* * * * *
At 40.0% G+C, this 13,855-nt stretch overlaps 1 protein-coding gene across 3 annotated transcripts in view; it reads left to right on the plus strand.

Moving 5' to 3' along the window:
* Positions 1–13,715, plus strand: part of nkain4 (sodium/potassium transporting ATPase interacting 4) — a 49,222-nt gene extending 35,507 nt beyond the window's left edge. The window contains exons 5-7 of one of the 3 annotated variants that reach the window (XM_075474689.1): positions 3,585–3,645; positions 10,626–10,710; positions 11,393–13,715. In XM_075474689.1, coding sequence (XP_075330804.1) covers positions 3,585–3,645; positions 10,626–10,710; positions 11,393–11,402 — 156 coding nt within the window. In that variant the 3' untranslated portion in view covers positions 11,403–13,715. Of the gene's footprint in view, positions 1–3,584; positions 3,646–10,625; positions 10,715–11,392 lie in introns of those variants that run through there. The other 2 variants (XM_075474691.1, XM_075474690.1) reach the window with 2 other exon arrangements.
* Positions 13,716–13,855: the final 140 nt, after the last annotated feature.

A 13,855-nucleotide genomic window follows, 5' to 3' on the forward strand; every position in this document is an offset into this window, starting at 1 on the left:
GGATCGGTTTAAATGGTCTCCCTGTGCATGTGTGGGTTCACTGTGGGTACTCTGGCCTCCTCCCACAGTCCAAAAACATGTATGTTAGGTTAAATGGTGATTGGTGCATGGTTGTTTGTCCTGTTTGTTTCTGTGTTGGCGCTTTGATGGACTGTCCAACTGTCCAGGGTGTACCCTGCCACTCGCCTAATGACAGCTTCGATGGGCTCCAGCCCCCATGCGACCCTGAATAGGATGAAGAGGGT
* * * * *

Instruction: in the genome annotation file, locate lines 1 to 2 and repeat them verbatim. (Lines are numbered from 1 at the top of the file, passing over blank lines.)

At 40.0% G+C, this 13,855-nt stretch overlaps 1 protein-coding gene across 3 annotated transcripts in view; it reads left to right on the plus strand.

Moving 5' to 3' along the window: